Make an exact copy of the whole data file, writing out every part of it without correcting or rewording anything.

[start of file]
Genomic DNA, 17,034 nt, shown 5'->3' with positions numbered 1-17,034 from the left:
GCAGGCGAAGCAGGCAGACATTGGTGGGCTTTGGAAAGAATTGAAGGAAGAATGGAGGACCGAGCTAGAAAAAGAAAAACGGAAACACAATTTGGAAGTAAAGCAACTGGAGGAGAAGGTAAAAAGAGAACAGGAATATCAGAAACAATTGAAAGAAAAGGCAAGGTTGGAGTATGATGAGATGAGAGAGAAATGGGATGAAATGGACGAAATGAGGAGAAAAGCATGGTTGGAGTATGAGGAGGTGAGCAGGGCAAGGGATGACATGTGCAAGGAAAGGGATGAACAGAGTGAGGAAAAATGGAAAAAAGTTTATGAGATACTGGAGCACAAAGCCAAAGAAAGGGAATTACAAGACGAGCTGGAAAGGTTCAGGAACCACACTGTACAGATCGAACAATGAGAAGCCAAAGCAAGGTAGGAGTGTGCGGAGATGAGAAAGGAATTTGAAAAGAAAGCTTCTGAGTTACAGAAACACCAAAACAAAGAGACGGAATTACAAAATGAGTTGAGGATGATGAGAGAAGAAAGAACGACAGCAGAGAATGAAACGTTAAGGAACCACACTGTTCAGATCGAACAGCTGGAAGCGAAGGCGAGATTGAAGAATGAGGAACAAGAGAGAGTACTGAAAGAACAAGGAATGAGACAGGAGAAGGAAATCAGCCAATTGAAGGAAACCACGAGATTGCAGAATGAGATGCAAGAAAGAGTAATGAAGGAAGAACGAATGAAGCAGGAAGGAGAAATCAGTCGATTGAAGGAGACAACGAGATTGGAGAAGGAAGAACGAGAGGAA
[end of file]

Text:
Genomic DNA, 17,034 nt, shown 5'->3' with positions numbered 1-17,034 from the left:
GCAGGCGAAGCAGGCAGACATTGGTGGGCTTTGGAAAGAATTGAAGGAAGAATGGAGGACCGAGCTAGAAAAAGAAAAACGGAAACACAATTTGGAAGTAAAGCAACTGGAGGAGAAGGTAAAAAGAGAACAGGAATATCAGAAACAATTGAAAGAAAAGGCAAGGTTGGAGTATGATGAGATGAGAGAGAAATGGGATGAAATGGACGAAATGAGGAGAAAAGCATGGTTGGAGTATGAGGAGGTGAGCAGGGCAAGGGATGACATGTGCAAGGAAAGGGATGAACAGAGTGAGGAAAAATGGAAAAAAGTTTATGAGATACTGGAGCACAAAGCCAAAGAAAGGGAATTACAAGACGAGCTGGAAAGGTTCAGGAACCACACTGTACAGATCGAACAATGAGAAGCCAAAGCAAGGTAGGAGTGTGCGGAGATGAGAAAGGAATTTGAAAAGAAAGCTTCTGAGTTACAGAAACACCAAAACAAAGAGACGGAATTACAAAATGAGTTGAGGATGATGAGAGAAGAAAGAACGACAGCAGAGAATGAAACGTTAAGGAACCACACTGTTCAGATCGAACAGCTGGAAGCGAAGGCGAGATTGAAGAATGAGGAACAAGAGAGAGTACTGAAAGAACAAGGAATGAGACAGGAGAAGGAAATCAGCCAATTGAAGGAAACCACGAGATTGCAGAATGAGATGCAAGAAAGAGTAATGAAGGAAGAACGAATGAAGCAGGAAGGAGAAATCAGTCGATTGAAGGAGACAACGAGATTGGAGAAGGAAGAACGAGAGGAA